Citigroup Says Commodity Markets Yet to Price In Rate HikeBloomberg News
Fed seen making initial increase in December, Szpakowski says
Dollar may gain next month after payrolls data, analyst says
Think the global commodity markets have fully priced in prospects for higher U.S. interest rates this year? Think again, says Citigroup Inc., which says keep an eye out for payrolls numbers due next month and prospects for an even stronger dollar.
“We’re fast approaching December: we very much expect the first rate hike to take place at that point,” Ivan Szpakowski, a commodities strategist at Citigroup, told a conference in Shanghai in Thursday. “We think the market is already pricing that to some degree for sure. It’s pricing it in also to a degree. But not the full extent, not to 100 percent.”
Commodities have sunk to the lowest level in 16 years as investors grapple with the prospects for the first increase in U.S. borrowing costs since 2006, a slowing Chinese economy and surpluses of everything from oil and iron ore to aluminum. Minutes of Federal Reserve meeting in October, released on Wednesday, showed that policy makers inserted language to stress a move in December may happen. Szpakowski flagged the possibility of strong employment data next month, which may boost the dollar.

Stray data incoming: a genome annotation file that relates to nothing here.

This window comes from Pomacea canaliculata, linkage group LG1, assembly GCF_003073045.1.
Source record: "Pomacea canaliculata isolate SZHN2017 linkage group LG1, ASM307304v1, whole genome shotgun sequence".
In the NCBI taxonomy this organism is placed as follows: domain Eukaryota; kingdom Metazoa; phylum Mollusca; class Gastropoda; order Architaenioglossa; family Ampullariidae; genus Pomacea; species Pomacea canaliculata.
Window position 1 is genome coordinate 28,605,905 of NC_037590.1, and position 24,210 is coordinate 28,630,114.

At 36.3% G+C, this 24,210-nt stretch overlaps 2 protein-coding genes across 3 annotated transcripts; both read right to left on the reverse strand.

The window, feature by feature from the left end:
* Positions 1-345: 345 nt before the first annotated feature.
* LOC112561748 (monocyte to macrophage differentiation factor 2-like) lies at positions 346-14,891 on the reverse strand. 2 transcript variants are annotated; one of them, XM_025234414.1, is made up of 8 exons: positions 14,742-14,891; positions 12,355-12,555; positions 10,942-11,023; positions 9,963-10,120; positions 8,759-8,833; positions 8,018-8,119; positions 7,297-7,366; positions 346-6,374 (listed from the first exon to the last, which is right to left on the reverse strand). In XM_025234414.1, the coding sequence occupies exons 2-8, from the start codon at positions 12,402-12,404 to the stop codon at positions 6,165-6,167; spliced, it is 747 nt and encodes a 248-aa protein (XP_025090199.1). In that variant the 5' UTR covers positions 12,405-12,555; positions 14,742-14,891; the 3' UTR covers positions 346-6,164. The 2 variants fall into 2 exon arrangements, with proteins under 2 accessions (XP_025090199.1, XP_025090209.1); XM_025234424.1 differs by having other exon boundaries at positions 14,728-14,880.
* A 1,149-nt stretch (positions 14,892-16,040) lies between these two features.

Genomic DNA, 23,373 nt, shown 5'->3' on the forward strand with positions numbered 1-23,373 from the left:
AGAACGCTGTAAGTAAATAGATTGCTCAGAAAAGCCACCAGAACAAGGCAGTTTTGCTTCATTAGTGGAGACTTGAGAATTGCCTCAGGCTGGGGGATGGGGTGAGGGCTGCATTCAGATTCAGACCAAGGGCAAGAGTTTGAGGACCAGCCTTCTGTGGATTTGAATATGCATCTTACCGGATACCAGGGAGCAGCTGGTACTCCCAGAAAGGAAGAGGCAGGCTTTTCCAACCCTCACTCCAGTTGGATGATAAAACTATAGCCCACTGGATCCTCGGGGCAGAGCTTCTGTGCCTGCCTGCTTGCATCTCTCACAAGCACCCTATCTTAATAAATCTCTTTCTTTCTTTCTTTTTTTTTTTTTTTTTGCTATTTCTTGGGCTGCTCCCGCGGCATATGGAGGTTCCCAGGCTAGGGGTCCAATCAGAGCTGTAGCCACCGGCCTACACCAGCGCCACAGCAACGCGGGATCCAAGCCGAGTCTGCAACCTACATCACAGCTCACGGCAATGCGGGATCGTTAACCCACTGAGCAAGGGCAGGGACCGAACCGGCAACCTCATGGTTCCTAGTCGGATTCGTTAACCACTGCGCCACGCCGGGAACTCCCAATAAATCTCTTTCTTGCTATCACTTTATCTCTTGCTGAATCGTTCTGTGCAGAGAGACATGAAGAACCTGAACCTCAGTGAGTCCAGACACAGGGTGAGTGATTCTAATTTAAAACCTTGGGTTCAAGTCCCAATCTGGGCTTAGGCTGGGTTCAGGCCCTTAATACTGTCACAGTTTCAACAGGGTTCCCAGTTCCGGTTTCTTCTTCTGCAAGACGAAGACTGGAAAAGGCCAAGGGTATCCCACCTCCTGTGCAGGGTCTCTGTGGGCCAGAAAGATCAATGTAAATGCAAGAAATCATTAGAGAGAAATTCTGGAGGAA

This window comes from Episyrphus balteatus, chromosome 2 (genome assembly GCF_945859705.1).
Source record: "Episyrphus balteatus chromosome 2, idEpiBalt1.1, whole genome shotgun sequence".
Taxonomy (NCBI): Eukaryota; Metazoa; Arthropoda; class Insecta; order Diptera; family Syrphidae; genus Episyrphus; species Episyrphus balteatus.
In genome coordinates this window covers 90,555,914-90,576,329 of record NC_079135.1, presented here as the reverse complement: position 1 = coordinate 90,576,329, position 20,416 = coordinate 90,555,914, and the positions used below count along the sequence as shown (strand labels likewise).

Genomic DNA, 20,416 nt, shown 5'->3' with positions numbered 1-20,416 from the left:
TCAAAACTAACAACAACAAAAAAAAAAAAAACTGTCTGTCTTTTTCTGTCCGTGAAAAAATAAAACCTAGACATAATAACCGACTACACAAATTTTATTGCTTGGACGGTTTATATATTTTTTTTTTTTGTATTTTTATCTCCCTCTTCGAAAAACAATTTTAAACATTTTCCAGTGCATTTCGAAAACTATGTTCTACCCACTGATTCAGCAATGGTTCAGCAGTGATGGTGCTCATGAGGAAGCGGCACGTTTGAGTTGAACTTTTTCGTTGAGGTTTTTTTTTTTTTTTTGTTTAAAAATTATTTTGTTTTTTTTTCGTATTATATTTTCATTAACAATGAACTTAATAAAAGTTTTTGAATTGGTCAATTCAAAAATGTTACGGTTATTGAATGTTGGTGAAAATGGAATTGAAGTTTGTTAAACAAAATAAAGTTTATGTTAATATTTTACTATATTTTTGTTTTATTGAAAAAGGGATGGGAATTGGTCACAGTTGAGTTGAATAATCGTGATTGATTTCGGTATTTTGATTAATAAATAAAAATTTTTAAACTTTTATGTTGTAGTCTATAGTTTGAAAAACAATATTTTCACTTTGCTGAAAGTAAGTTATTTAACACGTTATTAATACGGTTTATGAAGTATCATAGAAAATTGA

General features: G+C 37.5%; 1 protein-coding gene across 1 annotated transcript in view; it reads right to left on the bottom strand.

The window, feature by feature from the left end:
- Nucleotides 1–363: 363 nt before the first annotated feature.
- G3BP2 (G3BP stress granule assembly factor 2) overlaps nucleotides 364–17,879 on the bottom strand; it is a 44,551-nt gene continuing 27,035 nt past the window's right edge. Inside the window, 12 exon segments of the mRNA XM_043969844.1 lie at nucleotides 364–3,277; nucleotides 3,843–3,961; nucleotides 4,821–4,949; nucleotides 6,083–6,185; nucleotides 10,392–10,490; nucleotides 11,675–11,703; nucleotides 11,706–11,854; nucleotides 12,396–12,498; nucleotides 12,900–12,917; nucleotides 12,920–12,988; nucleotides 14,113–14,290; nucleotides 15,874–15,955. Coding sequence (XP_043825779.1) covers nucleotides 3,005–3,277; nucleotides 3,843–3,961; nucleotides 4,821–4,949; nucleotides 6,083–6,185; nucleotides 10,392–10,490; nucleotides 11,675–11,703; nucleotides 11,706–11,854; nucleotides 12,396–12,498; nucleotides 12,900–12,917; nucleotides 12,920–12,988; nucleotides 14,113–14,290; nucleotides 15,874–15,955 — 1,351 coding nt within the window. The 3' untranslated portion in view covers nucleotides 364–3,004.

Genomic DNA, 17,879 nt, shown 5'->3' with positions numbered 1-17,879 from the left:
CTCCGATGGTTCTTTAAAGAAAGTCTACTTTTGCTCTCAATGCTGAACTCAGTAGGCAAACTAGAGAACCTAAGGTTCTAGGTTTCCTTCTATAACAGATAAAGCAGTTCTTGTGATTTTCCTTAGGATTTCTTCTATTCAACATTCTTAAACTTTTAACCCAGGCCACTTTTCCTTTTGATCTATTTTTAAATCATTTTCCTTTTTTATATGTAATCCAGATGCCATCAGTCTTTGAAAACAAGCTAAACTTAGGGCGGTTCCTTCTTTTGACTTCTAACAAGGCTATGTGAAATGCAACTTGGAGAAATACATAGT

“Potentially, when you have a very strong non-farm payrolls number in early December, at which point the market would likely price in 95 percent chance of that hike, you will see the dollar strengthen more,” said Szpakowski, who’s based in Hong Kong and tracks commodity-market developments in China including oil, iron ore and base metals.
At present, investors see a 66 percent chance of a rate rise next month, up from 50 percent at the end of October, according to data tracked by Bloomberg. Higher U.S. rates typically boost the dollar, which makes commodities priced in the greenback more expensive to holders of other currencies.
The Bloomberg Commodity Index, which tracks metals, energy and farm products, sank to 81.1246 on Wednesday, the lowest level since 1999. The gauge has slumped 22 percent this year to head for a fifth annual loss. Copper, nickel and zinc dropped to multiyear lows in London on Thursday as crude oil in New York traded near a three-month low.
After the initial increase from the U.S. central bank, the pace of tightening was likely to be restrained, according to Szpakowski. “We think the future pace of rate hikes is likely to be very slow,” he said.
— With assistance by Martin Ritchie